High court seems to lean against West Virginia in tax case
Legal Topics | 2018/12/03 01:01
The Supreme Court seemed inclined Monday to side with a retired U.S. marshal who argues West Virginia is discriminating against former federal law enforcement officers like him by giving a more generous tax break to former state law enforcement officers.

James Dawson says West Virginia currently exempts the vast majority of state law enforcement retirees — including police and firefighters — from paying income tax on their retirement benefits. But retired U.S. Marshals Service employees like him don't get that perk. Dawson has to pay income tax on his retirement benefits except for the first $2,000 annually, which is tax free.

Dawson says federal law prohibits West Virginia from taxing his retirement income more heavily than it taxes the retirement income of those who did a similar job working for the state.

During arguments before the Supreme Court on Monday, both conservative and liberal justices seemed more willing to side with Dawson. Justice Neil Gorsuch asked West Virginia's attorney Lindsay See why looking at the text of the federal law wasn't "game over," ending the case in Dawson's favor. And Justice Stephen Breyer listed a number of those getting better tax treatment than Dawson.

"It's not just the state police. It's also the local police. It's everybody in law enforcement almost. And they can get into it and the feds can't. Why isn't that just the end of it?" Breyer said.



Sri Lanka court orders prime minister to refrain from duties
Court News | 2018/12/02 01:01
A Sri Lankan court on Monday ordered disputed Prime Minister Mahinda Rajapaksa and his ministers to refrain from carrying out their duties as it hears an appeal against them.

While the ruling by the Court of Appeal is an interim order, it is yet another setback for Rajapaksa, who has held on to the position of prime minister with President Maithripala Sirisena's backing despite losing two no-confidence votes.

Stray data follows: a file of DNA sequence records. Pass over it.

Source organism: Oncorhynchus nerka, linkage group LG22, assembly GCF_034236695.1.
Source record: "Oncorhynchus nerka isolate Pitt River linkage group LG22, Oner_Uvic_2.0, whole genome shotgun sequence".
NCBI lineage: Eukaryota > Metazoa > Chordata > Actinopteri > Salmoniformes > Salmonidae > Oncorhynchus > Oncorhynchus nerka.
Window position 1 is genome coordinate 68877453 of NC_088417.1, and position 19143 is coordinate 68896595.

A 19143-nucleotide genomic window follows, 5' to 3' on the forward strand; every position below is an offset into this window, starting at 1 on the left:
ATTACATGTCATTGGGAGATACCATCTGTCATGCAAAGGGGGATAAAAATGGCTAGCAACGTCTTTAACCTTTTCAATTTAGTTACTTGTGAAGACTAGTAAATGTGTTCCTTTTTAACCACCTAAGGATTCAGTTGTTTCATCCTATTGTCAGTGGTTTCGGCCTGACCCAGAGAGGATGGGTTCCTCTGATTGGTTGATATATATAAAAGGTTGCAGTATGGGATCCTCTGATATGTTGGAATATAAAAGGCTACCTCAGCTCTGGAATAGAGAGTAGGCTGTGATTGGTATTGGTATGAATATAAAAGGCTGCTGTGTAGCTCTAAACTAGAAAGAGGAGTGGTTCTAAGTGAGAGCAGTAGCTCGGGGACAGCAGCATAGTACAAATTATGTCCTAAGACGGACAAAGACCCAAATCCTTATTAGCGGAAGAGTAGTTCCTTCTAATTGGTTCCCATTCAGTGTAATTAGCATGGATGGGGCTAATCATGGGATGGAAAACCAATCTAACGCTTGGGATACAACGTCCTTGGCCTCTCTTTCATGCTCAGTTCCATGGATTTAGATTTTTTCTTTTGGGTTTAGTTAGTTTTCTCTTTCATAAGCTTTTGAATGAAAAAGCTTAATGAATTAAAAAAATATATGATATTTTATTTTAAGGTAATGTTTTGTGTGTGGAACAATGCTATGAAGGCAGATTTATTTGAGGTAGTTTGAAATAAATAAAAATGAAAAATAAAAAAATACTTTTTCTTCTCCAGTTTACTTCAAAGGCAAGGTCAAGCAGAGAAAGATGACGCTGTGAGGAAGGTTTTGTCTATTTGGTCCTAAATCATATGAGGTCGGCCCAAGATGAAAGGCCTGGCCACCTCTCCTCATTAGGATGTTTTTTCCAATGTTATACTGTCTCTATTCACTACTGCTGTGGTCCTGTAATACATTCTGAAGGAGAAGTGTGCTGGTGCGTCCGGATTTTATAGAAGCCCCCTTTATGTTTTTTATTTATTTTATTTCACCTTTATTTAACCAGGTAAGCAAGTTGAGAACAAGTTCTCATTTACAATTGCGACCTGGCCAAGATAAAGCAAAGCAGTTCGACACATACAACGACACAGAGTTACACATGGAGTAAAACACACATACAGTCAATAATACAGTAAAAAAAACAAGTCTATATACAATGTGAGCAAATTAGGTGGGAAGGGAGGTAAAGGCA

The parliamentary speaker announced that Rajapaksa's government was dissolved after the passage of the no-confidence motions. Parliament has also passed resolutions to cut off funds to the offices of Rajapaksa and his ministers.

Still, Rajapaksa continued to function as prime minister, with Sirisena dismissing the no-confidence votes, saying proper procedures were not followed.

Rajapaksa said in a statement later Monday that he did not accept the interim order and would file an appeal early Tuesday with the Supreme Court, the country's highest court.

Sri Lanka has been in political turmoil since Oct. 26, when Sirisena sacked Prime Minister Ranil Wickremesinghe and appointed Rajapaksa in his place.


Dutch court rejects man’s request to be 20 years younger
Legal Interview | 2018/12/01 19:01
Dutch motivational speaker Emile Ratelband may feel like a 49-year-old but according to Dutch law he is still 69.

A Dutch court on Monday rejected Ratelband’s request to shave 20 years off his age in a case that drew worldwide attention.

“Mr. Ratelband is at liberty to feel 20 years younger than his real age and to act accordingly,” Arnhem court said in a press statement . “But amending his date of birth would cause 20 years of records to vanish from the register of births, deaths, marriages and registered partnerships. This would have a variety of undesirable legal and societal implications.”

Ratelband went to court last month, arguing that he didn’t feel 69 and saying his request was consistent with other forms of personal transformation which are gaining acceptance in the Netherlands and around the world, such as the ability to change one’s name or gender.

The court rejected that argument, saying that unlike in the case of a name or gender, Dutch law assigns rights and obligations based on age “such as the right to vote and the duty to attend school. If Mr. Ratelband’s request was allowed, those age requirements would become meaningless.”

Ratelband, perhaps unsurprisingly given his background as self-described advocate of positive thinking, was undeterred by the court’s rejection and vowed to appeal.

“This is great!” he said. “The rejection of (the) court is great ... because they give all kinds of angles where we can connect when we go in appeal.”



Indicted US lawmaker to return to court after re-election
Court News | 2018/11/30 19:02
Indicted Republican Rep. Duncan Hunter Will is set to return to court Monday for the first time since being re-elected to a sixth term in California amid corruption charges.